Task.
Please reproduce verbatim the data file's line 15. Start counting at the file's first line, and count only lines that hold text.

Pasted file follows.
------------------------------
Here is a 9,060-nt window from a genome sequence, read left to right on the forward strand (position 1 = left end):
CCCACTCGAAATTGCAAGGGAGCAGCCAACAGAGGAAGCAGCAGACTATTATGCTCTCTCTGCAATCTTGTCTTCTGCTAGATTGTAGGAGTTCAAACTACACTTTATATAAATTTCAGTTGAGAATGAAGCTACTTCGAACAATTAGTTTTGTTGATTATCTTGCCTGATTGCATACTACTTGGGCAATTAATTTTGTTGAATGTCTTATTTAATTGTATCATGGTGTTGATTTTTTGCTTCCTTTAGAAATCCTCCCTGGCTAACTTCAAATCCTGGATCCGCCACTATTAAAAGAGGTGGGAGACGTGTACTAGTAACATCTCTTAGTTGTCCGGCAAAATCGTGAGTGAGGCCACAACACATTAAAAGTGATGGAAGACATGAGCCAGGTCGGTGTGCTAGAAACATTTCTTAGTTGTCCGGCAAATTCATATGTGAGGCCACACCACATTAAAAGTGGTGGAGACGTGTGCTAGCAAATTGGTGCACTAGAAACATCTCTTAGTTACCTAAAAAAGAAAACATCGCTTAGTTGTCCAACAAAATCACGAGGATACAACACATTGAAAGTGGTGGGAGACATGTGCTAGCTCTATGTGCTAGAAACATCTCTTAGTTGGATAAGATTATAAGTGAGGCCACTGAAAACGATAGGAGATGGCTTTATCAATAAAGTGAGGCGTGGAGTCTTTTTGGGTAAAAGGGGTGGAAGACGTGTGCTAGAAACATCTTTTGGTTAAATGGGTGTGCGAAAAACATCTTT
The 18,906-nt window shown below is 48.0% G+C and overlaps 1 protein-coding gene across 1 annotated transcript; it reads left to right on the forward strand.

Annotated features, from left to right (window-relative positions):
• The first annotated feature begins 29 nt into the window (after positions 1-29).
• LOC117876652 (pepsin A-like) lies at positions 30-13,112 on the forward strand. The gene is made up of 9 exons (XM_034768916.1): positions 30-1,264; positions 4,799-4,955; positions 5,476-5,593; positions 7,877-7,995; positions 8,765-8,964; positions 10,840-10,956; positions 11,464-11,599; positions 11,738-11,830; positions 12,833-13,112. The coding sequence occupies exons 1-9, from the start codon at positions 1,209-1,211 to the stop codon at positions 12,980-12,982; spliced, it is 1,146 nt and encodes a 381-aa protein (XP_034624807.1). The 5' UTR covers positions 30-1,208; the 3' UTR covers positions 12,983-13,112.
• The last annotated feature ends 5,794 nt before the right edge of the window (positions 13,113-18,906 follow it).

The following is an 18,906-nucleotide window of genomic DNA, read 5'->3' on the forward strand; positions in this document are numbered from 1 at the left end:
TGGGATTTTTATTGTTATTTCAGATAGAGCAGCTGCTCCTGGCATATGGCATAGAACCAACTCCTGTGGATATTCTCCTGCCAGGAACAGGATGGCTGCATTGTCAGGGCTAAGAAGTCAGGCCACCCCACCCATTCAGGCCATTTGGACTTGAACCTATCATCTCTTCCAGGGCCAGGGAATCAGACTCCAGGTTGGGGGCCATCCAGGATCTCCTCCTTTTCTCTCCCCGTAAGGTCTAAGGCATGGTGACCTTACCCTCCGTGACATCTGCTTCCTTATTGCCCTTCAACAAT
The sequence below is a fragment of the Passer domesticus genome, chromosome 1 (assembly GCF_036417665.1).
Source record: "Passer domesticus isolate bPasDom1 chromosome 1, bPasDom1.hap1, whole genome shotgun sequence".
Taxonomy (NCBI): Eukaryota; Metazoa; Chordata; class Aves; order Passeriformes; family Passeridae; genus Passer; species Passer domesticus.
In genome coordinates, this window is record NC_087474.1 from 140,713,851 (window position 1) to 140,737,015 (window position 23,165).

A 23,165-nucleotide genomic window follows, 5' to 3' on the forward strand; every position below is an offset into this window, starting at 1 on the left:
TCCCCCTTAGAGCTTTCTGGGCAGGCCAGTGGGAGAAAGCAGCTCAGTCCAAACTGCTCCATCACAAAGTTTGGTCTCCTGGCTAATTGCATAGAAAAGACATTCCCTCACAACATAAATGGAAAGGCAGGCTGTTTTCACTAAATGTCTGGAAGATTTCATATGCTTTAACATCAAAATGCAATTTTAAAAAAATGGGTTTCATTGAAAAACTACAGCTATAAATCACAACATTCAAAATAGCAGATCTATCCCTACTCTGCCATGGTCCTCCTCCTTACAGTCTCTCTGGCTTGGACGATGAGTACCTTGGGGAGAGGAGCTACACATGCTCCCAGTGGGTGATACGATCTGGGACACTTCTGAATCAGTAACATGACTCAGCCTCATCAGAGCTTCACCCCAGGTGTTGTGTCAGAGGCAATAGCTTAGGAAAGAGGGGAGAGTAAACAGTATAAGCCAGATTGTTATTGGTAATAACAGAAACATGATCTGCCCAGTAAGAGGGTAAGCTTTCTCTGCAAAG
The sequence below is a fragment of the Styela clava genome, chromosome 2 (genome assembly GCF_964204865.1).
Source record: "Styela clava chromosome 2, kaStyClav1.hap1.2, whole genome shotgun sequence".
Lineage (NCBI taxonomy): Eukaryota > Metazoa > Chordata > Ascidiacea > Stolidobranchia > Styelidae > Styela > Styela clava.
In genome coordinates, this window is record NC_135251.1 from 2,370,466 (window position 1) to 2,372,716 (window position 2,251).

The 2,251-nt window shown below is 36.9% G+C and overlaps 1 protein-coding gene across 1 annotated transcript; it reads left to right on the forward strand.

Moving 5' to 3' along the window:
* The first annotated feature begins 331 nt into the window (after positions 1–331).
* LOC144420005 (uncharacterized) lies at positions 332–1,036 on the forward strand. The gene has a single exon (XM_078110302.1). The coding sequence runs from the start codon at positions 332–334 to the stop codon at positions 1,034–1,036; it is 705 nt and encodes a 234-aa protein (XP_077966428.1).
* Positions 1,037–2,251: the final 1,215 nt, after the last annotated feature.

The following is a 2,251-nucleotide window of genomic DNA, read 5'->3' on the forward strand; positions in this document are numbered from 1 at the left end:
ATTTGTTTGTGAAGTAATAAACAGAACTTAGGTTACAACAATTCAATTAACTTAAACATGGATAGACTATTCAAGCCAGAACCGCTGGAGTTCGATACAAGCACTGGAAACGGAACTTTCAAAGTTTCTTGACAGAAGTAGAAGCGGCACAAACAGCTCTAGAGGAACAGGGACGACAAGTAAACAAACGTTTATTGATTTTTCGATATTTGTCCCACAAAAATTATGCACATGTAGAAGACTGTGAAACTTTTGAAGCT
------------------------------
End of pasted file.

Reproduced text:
TCCCCCTTAGAGCTTTCTGGGCAGGCCAGTGGGAGAAAGCAGCTCAGTCCAAACTGCTCCATCACAAAGTTTGGTCTCCTGGCTAATTGCATAGAAAAGACATTCCCTCACAACATAAATGGAAAGGCAGGCTGTTTTCACTAAATGTCTGGAAGATTTCATATGCTTTAACATCAAAATGCAATTTTAAAAAAATGGGTTTCATTGAAAAACTACAGCTATAAATCACAACATTCAAAATAGCAGATCTATCCCTACTCTGCCATGGTCCTCCTCCTTACAGTCTCTCTGGCTTGGACGATGAGTACCTTGGGGAGAGGAGCTACACATGCTCCCAGTGGGTGATACGATCTGGGACACTTCTGAATCAGTAACATGACTCAGCCTCATCAGAGCTTCACCCCAGGTGTTGTGTCAGAGGCAATAGCTTAGGAAAGAGGGGAGAGTAAACAGTATAAGCCAGATTGTTATTGGTAATAACAGAAACATGATCTGCCCAGTAAGAGGGTAAGCTTTCTCTGCAAAG